Campbell River's drug trade is being seen as lucrative.

Recent court case, arrests shine light on Campbell River’s “lucrative” drug trade

Drug traffickers coming from far and wide to take advantage of city’s seedy drug market

Campbell River is earning a reputation as a lucrative centre for the drug trade, thanks to a couple of recent cases handled by the justice system.

“The drug business in Campbell River is apparently very lucrative,” Judge Barbara Flewelling said in a Sept. 23 judgement on a Grande Prairie man, Tylor Michael James Derycke, 23, arrested and charged with selling heroin, fentanyl, cocaine and marijuana. “Mr. Derycke told the police that he made $20,000 a week. He also described the drug trade as a growing market in which the drug addict needs bigger and more frequent ‘hits.’”

Derycke was arrested May 20 in Campbell River and charged with possession of cocaine, heroin, fentanyl and marijuana for the purpose of trafficking.

On Sept. 20 and on Sept. 23, the Campbell River Street Crime unit arrested four Lower Mainland-based men in connection with the drug trade. Gary Sandu and Rohit Kumar were arrested Sept. 23 after being found in possession of a large amount of drugs and cash during an interaction with the street crime unit. Jitesh Vagh and Karalo Nadeau were arrested Sept. 20 for possession for the purposes of trafficking

The four individuals are from the Lower Mainland and and their presence here was solely for the purposes of drug trafficking, Campbell River RCMP spokesperson Const. Sara Clark said.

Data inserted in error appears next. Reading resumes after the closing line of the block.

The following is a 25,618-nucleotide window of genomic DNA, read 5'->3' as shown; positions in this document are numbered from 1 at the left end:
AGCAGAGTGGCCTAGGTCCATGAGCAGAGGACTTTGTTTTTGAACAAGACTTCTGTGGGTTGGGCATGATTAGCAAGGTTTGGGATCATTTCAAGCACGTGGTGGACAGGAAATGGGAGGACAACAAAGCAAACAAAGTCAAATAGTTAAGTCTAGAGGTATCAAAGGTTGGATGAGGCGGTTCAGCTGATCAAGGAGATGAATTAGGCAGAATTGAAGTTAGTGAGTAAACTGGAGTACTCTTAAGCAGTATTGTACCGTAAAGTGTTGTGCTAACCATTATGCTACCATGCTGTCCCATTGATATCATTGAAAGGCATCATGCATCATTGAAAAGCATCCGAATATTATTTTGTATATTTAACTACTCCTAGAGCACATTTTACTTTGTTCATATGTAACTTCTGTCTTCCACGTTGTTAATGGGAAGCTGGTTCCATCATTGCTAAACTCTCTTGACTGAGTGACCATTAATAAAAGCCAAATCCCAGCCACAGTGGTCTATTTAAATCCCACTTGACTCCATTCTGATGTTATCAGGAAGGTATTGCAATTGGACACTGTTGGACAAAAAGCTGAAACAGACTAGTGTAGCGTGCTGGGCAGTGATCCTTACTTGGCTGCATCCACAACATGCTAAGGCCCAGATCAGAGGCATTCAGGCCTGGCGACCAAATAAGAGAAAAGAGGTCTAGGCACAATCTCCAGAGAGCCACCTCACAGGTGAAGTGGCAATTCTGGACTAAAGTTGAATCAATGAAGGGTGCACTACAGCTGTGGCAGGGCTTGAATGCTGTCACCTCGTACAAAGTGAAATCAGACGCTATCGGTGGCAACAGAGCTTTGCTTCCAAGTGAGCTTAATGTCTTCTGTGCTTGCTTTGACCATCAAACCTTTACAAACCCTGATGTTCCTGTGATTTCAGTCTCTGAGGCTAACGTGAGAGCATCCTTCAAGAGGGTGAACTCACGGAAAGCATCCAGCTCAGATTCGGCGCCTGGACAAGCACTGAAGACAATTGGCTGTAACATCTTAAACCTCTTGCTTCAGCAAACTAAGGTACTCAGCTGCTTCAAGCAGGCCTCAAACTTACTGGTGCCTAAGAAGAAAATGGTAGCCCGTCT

During Sandu, Kumar, Vagh and Nadeau’s arrests, the seizure of drugs and cash in all arrests, including the seizure of a vehicle, involved:

  • approximately $65,000 cash
  • approximately 70 grams suspected crystal methamphetamine
  • approximately 45 grams of suspected crack cocaine
  • approximately 90 grams of suspected powder cocaine
  • approximately 80 grams of suspected fentanyl

The total street value of the seizures is approximately $150,000 and the individuals arrested are currently before the courts.

“Campbell River RCMP is very proud of the continued work done by our members to intercept the strong establishment of a drug trade,” Const. Sara Clark, media relations officer for Campbell River RCMP, said at the time. “All of the males arrested are from the Lower Mainland and their presence here was solely for the purposes of drug trafficking. Reducing the impact of drugs on our community is one of our detachment’s priorities.

Judge Flewelling said in her Sept. 23 judgement that Derycke was pulled over for a traffic stop after cutting the corner at an intersection during a left turn. The RCMP officer saw Derycke throw three plastic baggies out the passenger window onto the ground. The officer asked Derycke to step out of the vehicle and saw a number of $50 and $20 bills fall off the driver’s seat. Derycke was searched and found to have $180 in cash.

The three baggies were recovered and contained:

Twenty-eight spitballs weighting 6.19 grams. Three samples were taken from the spitballs and two of them were found to contain heroin and fentanyl and the third contained heroin, fentanyl, cocaine resin and acetyl fentanyl.

Five spitballs containing cocaine weight 1.38 grams. One sample was sent and contained cocaine.

Six spitballs weighing 1.75 grams. Two samples were taken and one contained cocaine and the second a mixture of cocaine and fentanyl.

Derycke’s hotel was searched and the police found a cell phone and a key card for a room at the Coast Discovery Inn. A number of calls came in on the cell phone consistent with a dial-a-dope operation.

While the police were in the room, a call came in with the caller asking if the listener could “spare a single of fentanyl for $20.” Another caller said, “I’ve got a sale for you – 140 hard and 60 soft.”

Judge Flewelling said she’s been advised that “hard” refers to crack cocaine and “soft” refers to cocaine.

Police then search the vehicle Derycke was in but was registered to his girlfriend, Maria Love. That search resulted in the seizure of more cash, marijuana, a 16-inch knife and a crowbar.

The car was seized and a search of the hotel room turned up more money and drug paraphernalia.